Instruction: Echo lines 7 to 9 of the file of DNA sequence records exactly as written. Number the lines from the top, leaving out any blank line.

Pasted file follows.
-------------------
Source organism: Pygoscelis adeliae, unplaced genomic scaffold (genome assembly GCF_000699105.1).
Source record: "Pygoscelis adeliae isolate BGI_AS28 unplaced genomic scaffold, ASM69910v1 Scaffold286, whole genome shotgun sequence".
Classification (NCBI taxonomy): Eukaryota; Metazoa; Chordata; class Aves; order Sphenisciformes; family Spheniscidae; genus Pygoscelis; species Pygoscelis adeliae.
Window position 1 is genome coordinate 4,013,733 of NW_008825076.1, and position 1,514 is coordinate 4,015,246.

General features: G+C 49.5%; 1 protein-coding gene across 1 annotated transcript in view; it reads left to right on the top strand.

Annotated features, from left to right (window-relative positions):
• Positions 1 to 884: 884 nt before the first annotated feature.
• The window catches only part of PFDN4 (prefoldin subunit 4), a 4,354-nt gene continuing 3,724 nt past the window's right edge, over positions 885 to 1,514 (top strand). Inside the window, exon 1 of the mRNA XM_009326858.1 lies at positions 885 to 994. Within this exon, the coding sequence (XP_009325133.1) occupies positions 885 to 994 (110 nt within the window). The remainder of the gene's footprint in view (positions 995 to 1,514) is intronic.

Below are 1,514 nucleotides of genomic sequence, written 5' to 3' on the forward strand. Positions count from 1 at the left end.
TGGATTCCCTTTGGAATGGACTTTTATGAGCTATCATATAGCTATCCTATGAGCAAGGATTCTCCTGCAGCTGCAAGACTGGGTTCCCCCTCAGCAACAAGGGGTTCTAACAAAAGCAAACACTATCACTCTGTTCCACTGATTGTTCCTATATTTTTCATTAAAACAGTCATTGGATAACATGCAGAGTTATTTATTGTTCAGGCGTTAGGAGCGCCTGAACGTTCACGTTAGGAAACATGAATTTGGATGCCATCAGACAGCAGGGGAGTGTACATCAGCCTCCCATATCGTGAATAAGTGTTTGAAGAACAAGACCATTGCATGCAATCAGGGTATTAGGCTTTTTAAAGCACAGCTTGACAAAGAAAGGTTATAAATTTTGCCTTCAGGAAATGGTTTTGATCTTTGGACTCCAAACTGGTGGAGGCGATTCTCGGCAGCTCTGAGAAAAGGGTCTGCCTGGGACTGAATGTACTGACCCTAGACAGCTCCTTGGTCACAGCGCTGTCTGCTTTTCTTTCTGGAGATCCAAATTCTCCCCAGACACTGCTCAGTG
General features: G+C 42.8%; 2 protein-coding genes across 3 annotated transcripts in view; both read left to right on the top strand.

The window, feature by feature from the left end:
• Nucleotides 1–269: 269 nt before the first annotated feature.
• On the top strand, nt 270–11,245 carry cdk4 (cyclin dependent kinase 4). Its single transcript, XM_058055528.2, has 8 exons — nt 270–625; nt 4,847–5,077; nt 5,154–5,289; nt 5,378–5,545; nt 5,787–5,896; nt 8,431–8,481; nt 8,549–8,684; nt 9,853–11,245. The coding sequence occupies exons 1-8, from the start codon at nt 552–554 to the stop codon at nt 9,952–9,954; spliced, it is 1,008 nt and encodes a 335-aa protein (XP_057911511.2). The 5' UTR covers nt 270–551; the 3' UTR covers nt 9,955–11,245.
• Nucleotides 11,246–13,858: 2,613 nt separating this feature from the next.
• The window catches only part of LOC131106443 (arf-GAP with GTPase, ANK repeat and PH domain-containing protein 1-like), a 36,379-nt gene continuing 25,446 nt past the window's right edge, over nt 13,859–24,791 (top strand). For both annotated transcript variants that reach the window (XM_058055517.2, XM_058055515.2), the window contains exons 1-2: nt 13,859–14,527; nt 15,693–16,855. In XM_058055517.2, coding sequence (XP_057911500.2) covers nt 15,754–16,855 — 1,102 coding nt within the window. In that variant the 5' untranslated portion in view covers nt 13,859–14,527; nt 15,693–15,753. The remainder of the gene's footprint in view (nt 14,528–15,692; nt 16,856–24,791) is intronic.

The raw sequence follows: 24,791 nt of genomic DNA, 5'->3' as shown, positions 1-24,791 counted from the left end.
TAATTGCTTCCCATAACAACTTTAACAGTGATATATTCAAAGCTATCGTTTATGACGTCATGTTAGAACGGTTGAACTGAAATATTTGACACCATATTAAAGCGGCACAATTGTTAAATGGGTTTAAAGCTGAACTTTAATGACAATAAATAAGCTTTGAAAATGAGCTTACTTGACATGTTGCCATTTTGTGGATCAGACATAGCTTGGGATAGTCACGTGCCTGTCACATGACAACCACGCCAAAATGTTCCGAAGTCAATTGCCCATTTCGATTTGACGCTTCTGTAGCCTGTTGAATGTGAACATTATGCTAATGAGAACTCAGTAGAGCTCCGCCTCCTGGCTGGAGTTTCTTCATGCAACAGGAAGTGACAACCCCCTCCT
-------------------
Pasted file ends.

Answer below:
• Positions 1 to 884: 884 nt before the first annotated feature.
• The window catches only part of PFDN4 (prefoldin subunit 4), a 4,354-nt gene continuing 3,724 nt past the window's right edge, over positions 885 to 1,514 (top strand). Inside the window, exon 1 of the mRNA XM_009326858.1 lies at positions 885 to 994. Within this exon, the coding sequence (XP_009325133.1) occupies positions 885 to 994 (110 nt within the window). The remainder of the gene's footprint in view (positions 995 to 1,514) is intronic.

Below are 1,514 nucleotides of genomic sequence, written 5' to 3' on the forward strand. Positions count from 1 at the left end.